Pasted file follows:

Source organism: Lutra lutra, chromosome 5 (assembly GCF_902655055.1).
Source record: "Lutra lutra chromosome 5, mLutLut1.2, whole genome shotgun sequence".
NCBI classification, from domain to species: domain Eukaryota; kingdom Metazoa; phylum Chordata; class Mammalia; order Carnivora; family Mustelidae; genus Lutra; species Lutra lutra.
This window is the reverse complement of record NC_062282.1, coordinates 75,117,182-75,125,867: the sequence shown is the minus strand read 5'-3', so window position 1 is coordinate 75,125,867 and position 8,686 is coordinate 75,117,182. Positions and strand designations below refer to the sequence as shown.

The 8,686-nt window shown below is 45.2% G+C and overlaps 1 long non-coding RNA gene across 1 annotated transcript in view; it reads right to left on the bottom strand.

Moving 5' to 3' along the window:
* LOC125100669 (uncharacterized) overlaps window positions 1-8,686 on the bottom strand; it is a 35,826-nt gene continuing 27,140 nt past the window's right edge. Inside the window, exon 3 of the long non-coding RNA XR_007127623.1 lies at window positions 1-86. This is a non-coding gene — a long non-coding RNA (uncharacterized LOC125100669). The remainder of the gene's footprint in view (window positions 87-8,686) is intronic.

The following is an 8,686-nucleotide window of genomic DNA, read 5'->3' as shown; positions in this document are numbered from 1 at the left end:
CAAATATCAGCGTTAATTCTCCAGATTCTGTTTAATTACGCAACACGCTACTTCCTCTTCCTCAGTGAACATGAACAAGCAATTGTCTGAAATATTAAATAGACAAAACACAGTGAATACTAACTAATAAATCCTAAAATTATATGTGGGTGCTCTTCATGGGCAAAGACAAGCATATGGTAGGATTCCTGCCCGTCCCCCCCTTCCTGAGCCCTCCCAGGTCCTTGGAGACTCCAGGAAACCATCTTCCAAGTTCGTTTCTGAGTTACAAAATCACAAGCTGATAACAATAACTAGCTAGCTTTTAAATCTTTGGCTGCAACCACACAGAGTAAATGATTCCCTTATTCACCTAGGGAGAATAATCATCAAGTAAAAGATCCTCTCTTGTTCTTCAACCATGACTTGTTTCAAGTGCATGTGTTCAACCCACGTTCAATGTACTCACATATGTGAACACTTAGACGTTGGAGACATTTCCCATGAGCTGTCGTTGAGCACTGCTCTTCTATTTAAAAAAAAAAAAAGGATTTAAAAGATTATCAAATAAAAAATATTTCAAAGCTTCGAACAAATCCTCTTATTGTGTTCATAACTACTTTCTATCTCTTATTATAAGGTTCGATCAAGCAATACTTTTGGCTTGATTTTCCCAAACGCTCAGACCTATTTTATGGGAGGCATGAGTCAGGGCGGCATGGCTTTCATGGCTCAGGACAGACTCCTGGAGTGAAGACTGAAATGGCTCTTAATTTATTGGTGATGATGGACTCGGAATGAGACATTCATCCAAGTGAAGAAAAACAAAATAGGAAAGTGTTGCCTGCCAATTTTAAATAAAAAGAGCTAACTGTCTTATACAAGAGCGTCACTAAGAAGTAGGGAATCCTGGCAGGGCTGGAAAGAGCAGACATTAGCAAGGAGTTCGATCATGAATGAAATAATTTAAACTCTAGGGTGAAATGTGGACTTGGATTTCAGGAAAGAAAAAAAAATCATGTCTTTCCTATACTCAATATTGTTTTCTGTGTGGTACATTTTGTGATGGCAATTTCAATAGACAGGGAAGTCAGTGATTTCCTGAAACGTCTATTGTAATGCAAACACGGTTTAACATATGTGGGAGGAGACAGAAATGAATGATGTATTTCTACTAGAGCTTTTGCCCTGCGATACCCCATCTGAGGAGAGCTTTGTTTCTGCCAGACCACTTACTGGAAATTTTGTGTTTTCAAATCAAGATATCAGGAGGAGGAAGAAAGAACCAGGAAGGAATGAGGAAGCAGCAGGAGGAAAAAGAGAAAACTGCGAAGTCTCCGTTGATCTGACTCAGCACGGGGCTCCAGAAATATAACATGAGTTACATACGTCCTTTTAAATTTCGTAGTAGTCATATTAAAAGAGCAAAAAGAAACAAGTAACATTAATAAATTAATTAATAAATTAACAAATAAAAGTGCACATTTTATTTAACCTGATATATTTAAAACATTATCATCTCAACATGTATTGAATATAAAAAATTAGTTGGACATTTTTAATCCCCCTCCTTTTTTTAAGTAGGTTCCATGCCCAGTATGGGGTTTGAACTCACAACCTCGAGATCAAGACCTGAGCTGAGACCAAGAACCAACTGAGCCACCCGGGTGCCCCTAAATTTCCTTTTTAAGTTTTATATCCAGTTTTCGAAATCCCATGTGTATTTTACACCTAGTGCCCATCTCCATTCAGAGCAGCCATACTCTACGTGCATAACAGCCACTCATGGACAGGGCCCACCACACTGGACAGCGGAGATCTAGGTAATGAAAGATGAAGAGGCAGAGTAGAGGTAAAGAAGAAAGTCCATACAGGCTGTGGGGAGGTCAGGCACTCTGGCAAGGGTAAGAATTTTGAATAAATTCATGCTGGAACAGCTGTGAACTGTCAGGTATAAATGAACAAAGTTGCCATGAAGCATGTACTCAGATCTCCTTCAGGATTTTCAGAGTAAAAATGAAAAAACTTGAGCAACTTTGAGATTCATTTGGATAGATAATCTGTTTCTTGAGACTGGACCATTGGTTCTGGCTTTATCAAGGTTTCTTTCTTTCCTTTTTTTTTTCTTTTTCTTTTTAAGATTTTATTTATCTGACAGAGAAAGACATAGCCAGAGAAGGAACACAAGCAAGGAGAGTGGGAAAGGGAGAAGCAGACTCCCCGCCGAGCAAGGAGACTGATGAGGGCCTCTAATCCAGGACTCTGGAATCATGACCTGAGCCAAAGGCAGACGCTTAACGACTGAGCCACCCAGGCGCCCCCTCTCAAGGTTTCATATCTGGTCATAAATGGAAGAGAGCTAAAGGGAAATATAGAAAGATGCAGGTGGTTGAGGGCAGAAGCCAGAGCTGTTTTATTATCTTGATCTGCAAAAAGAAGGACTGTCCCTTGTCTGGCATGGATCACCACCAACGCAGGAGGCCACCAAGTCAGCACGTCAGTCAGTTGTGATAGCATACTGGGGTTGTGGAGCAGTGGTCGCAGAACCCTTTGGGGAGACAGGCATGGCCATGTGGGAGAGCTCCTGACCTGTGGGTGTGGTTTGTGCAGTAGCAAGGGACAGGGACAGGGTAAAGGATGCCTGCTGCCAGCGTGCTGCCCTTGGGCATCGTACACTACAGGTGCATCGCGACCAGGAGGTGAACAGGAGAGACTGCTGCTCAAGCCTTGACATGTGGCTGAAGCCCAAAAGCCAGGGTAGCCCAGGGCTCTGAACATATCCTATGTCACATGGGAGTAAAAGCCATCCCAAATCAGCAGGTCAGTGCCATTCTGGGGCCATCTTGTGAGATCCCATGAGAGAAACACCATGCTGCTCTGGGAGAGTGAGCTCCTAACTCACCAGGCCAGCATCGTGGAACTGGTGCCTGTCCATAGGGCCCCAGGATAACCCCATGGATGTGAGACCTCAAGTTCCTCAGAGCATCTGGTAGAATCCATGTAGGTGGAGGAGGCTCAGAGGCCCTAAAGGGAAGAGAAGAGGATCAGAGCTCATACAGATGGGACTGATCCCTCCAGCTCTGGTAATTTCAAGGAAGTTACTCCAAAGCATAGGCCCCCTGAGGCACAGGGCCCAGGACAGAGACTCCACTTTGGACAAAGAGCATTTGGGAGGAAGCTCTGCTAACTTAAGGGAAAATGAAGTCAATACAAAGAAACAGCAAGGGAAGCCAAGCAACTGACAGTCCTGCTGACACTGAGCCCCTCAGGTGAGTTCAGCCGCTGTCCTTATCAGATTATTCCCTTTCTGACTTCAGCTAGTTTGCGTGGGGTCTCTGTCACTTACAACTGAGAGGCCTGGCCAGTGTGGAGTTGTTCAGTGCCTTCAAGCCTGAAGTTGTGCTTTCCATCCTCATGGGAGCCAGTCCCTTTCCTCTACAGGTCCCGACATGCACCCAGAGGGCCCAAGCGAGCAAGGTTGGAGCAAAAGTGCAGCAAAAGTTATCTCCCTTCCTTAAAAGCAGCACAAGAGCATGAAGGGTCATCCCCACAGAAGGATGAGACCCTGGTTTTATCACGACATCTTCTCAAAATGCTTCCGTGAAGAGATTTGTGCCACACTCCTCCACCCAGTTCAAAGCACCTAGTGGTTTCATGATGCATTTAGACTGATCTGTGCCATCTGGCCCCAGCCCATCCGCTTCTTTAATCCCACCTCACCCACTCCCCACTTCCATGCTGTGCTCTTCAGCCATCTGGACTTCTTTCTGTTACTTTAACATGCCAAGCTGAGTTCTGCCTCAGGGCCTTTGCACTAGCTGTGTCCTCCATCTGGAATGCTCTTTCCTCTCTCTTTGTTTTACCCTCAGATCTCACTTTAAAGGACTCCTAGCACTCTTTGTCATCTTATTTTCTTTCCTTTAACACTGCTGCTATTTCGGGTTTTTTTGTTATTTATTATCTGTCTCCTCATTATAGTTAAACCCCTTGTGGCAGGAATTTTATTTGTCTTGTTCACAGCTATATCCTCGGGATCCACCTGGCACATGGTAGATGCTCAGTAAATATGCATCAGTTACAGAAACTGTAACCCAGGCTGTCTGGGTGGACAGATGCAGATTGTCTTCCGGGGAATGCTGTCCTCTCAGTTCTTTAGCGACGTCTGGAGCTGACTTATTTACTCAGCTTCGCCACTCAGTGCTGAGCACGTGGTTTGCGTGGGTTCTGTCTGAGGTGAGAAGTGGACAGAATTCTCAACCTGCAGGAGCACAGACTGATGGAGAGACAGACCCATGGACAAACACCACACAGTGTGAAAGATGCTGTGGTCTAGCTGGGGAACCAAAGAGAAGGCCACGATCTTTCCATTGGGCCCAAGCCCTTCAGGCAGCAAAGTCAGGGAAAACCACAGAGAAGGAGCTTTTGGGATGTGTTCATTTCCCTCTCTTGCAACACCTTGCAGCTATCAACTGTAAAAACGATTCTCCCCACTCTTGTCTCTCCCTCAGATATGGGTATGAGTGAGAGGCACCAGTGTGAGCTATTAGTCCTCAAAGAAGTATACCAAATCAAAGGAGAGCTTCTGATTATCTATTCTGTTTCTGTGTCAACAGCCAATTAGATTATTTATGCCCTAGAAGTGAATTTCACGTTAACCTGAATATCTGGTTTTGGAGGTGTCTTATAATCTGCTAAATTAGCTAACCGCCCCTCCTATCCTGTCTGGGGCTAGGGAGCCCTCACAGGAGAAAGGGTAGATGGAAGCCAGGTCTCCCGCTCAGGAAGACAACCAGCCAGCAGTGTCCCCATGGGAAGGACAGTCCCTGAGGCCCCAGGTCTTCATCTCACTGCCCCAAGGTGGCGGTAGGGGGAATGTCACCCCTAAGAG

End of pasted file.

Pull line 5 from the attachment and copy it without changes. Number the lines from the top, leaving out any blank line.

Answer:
The 8,686-nt window shown below is 45.2% G+C and overlaps 1 long non-coding RNA gene across 1 annotated transcript in view; it reads right to left on the bottom strand.